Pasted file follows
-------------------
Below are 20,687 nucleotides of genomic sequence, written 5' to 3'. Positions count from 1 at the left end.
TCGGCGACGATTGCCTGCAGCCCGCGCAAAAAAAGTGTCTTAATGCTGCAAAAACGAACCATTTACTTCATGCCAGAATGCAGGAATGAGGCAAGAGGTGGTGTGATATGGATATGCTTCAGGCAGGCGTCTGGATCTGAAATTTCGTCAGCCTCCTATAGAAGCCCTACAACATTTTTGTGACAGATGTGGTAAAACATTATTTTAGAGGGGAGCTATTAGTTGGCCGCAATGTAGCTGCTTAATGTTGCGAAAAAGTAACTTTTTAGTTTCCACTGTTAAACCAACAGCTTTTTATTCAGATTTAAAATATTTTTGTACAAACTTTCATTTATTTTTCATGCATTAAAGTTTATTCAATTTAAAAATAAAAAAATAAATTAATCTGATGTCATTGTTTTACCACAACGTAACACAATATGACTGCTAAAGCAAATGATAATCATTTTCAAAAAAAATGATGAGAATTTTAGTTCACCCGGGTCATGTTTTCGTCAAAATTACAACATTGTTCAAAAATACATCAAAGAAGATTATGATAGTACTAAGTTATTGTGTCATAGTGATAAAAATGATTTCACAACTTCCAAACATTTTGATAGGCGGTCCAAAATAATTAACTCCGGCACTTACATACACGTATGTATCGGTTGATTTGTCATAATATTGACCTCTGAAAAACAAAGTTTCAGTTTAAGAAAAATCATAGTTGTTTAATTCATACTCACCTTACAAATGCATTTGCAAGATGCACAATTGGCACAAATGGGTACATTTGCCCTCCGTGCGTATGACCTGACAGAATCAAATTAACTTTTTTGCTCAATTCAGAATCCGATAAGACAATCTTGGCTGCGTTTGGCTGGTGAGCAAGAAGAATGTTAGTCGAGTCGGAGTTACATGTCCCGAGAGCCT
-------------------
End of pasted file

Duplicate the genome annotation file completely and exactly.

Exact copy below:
Below are 20,687 nucleotides of genomic sequence, written 5' to 3'. Positions count from 1 at the left end.
TCGGCGACGATTGCCTGCAGCCCGCGCAAAAAAAGTGTCTTAATGCTGCAAAAACGAACCATTTACTTCATGCCAGAATGCAGGAATGAGGCAAGAGGTGGTGTGATATGGATATGCTTCAGGCAGGCGTCTGGATCTGAAATTTCGTCAGCCTCCTATAGAAGCCCTACAACATTTTTGTGACAGATGTGGTAAAACATTATTTTAGAGGGGAGCTATTAGTTGGCCGCAATGTAGCTGCTTAATGTTGCGAAAAAGTAACTTTTTAGTTTCCACTGTTAAACCAACAGCTTTTTATTCAGATTTAAAATATTTTTGTACAAACTTTCATTTATTTTTCATGCATTAAAGTTTATTCAATTTAAAAATAAAAAAATAAATTAATCTGATGTCATTGTTTTACCACAACGTAACACAATATGACTGCTAAAGCAAATGATAATCATTTTCAAAAAAAATGATGAGAATTTTAGTTCACCCGGGTCATGTTTTCGTCAAAATTACAACATTGTTCAAAAATACATCAAAGAAGATTATGATAGTACTAAGTTATTGTGTCATAGTGATAAAAATGATTTCACAACTTCCAAACATTTTGATAGGCGGTCCAAAATAATTAACTCCGGCACTTACATACACGTATGTATCGGTTGATTTGTCATAATATTGACCTCTGAAAAACAAAGTTTCAGTTTAAGAAAAATCATAGTTGTTTAATTCATACTCACCTTACAAATGCATTTGCAAGATGCACAATTGGCACAAATGGGTACATTTGCCCTCCGTGCGTATGACCTGACAGAATCAAATTAACTTTTTTGCTCAATTCAGAATCCGATAAGACAATCTTGGCTGCGTTTGGCTGGTGAGCAAGAAGAATGTTAGTCGAGTCGGAGTTACATGTCCCGAGAGCCT